So far, as measured by EIS and CV (Figure 12), the performance of the CNT supercapacitor in the abovementioned integrated device is still lower than the state-of-the-art of C-QD electrochemical supercapacitors. Therefore, there is a high chance that one can significantly improve the Ionic Thermoelectric Supercapacitor (ITESC) performance in the near future by changing the CNT to C-QDs for the SC electrodes, besides performing some other investigation related to electrolyte use. Some other researchers have also reported the use of CNT in combination with PANI for a thermally rechargeable solid-state supercapacitor. With the use of different electrolytes, the charging of CNT/PANI electrodes can also be tuned, showing the possibility to use many other types of materials for the ionic thermoelectric part of SC electrode materials. A small temperature gradient of 5K can produce up to 38 mV open-circuit voltage with areal capacitance about 1200 F cm−2 in CNT/PANI ITESC after thermal charging is completed [193].
Another unexpected energy source that may self-charge the supercapacitor is gravitational energy. Dan et al. recently reported the gravity-induced self-charging of a CNT/PANI supercapacitor [186]. The mechanism of the potential buildup is due to the directional ionic movement by gravity or any other exerted mechanical forces. After continuously rotating the device in 1000 rpm for 420 s to create a centrifugal force, the potential difference in buildup reached over 60 mV. Some other example in which potential voltage built up due to ion movements by gravity/forces that can be used to charge supercapacitors directly was also recently reported on 2D materials, such as graphene or MoS2 surfaces [194]. These phenomena open up ideas on how to further utilize supercapacitors and to develop many other applications surrounding this device.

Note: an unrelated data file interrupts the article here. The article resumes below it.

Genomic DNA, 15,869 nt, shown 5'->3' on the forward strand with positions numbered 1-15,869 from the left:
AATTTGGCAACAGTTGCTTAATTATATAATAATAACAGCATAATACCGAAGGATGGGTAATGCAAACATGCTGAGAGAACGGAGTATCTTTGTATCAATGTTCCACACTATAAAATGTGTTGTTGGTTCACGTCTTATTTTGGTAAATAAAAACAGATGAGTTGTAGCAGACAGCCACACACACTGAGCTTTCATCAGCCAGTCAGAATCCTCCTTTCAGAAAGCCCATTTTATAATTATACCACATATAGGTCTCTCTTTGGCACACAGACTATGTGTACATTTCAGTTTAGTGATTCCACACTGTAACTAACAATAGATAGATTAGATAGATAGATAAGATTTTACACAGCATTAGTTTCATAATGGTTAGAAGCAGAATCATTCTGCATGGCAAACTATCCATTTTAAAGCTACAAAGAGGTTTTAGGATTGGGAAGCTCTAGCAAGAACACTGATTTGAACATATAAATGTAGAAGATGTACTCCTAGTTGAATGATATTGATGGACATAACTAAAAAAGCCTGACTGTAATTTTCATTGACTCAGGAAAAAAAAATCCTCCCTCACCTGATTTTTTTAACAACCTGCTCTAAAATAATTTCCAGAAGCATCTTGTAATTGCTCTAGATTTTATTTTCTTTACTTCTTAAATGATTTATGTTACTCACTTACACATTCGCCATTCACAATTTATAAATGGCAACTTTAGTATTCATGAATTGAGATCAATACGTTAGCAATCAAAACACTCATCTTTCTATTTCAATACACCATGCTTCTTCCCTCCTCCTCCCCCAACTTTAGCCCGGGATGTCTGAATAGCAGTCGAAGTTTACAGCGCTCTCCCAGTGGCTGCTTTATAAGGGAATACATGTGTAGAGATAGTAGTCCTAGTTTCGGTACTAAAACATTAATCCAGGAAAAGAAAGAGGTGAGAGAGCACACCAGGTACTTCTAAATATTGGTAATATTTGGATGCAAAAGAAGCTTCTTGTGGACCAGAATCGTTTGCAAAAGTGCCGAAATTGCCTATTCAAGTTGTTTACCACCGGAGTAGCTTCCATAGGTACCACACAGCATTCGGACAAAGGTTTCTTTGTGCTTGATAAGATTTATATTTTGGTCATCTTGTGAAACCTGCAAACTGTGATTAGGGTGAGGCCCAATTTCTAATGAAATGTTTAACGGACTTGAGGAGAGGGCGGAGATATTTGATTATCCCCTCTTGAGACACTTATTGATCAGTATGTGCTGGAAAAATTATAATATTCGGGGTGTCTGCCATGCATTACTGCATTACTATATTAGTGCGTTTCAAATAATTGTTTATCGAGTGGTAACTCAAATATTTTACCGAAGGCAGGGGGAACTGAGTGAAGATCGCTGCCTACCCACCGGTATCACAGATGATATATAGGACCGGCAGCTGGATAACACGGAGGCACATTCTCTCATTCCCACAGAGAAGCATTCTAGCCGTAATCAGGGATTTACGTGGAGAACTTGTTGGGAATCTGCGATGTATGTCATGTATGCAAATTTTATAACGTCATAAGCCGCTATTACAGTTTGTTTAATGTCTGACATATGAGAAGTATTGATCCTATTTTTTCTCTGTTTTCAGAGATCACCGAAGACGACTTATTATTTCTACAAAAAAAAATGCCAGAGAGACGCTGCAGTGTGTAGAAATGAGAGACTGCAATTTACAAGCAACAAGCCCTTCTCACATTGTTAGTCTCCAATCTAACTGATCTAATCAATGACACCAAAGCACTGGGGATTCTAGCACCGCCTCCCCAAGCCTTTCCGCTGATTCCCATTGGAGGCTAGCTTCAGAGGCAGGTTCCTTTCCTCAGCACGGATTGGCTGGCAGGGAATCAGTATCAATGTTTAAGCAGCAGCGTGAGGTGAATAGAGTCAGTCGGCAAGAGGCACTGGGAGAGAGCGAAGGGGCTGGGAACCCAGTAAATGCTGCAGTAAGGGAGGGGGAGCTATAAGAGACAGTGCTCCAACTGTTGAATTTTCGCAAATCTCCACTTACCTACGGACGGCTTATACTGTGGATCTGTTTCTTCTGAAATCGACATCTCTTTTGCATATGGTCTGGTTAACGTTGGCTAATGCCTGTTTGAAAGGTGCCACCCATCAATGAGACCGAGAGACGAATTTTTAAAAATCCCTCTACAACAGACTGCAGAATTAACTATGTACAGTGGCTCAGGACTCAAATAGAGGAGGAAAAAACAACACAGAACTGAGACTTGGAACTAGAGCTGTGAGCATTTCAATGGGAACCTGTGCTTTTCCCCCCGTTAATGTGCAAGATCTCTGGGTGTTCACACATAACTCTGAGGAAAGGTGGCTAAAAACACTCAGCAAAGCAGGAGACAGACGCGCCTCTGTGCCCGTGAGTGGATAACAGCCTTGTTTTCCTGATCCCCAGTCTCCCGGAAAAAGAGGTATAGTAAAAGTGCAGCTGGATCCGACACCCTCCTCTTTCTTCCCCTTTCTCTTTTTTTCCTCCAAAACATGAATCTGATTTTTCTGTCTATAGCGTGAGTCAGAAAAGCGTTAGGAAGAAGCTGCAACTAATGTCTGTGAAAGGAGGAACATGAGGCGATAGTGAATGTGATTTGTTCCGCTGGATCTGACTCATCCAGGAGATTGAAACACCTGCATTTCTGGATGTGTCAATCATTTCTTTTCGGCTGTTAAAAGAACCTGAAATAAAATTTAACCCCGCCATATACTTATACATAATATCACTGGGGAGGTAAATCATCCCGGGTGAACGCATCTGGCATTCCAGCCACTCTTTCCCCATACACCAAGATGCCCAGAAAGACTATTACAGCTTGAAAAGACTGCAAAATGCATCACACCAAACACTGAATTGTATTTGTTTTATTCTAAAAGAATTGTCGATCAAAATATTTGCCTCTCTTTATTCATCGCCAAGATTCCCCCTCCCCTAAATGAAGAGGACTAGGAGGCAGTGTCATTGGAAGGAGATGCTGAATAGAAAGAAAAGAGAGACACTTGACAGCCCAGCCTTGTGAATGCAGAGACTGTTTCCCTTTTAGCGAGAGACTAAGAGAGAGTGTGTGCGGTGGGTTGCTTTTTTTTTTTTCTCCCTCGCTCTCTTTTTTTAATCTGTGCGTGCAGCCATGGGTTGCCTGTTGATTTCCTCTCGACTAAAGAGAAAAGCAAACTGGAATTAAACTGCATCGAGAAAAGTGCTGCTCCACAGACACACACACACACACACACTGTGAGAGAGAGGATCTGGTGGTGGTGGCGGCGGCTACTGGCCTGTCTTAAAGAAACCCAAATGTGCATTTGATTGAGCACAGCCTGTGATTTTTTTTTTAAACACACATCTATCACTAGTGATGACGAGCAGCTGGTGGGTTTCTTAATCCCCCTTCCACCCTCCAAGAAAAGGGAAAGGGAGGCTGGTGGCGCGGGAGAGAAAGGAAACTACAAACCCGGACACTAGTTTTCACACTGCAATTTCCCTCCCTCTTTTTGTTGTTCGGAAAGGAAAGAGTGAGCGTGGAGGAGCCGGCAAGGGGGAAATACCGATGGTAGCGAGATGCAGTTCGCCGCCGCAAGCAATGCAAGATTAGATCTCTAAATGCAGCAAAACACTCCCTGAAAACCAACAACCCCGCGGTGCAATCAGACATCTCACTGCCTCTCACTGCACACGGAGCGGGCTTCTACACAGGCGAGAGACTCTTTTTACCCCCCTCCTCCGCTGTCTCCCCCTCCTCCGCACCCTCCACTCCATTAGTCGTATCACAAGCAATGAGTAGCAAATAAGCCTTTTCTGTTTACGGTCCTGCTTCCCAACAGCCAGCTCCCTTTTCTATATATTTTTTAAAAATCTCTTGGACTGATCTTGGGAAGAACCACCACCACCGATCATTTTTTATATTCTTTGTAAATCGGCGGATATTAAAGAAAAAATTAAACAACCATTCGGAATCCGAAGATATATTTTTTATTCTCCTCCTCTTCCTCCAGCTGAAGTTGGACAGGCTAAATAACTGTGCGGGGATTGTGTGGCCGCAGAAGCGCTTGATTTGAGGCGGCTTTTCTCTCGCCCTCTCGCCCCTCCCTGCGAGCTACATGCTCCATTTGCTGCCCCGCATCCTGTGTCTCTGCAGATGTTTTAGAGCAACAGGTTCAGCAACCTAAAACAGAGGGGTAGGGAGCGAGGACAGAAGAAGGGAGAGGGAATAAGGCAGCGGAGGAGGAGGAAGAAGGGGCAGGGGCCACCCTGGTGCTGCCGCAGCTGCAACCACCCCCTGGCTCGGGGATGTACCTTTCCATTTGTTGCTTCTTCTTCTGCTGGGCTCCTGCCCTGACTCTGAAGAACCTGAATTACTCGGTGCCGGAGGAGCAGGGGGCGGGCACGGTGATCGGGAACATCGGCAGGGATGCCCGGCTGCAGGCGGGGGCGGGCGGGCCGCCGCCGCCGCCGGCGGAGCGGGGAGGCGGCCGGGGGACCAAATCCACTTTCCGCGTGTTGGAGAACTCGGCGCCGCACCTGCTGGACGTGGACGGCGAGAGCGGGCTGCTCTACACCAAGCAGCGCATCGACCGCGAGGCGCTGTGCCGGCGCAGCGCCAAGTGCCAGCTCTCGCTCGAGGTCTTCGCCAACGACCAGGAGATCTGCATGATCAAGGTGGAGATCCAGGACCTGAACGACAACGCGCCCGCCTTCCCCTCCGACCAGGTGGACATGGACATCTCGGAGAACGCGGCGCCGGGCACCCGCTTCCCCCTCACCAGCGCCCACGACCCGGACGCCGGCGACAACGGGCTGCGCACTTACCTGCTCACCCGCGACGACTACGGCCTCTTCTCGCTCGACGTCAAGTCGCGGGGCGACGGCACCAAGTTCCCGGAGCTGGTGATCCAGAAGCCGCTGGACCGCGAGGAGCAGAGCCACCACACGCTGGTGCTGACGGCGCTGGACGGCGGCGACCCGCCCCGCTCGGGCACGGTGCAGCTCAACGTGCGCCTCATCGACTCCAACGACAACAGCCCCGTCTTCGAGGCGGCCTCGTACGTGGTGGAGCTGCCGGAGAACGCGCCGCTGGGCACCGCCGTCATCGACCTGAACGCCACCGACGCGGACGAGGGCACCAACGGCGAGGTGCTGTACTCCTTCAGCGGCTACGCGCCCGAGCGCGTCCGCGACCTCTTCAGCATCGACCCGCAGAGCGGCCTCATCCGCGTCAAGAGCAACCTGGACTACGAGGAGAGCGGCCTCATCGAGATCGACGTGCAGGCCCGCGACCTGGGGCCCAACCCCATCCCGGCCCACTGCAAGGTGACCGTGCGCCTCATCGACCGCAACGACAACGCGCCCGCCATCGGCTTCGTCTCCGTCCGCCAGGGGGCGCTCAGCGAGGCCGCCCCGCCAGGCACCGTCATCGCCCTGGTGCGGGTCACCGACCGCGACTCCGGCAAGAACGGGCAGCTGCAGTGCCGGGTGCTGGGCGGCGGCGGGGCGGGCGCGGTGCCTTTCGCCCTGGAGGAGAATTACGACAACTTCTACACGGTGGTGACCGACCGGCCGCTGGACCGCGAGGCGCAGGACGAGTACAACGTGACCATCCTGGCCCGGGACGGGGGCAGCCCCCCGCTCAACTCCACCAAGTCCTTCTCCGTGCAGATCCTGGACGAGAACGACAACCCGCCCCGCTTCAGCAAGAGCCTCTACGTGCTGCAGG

7. Conclusions

In this review, we summarized that enhanced SC performances could be achieved by introducing C-QDs (in form of CDs, C-QDs, or GQDs) as electrode or composite for SCs. So far, the focus of the C-QDs role in SC is mainly in the electrode of double-layer SCs and electrodes in pseudo-supercapacitors. Nevertheless, recently, some reports also started demonstrating the incorporation of C-QDs in the electrolyte of solid-state SCs. Elaboration of the designs and structures of the incorporated C-QDs with other electrode materials has provided promising strategies for practical SC application and future research. Although the research on C-QDs for SC application is still at its early stage, it implies that many avenues have not been explored yet. The chances to use C-QDs, either in their bare material forms or in composite forms (e.g., together with TMO or TMS), are still plentiful.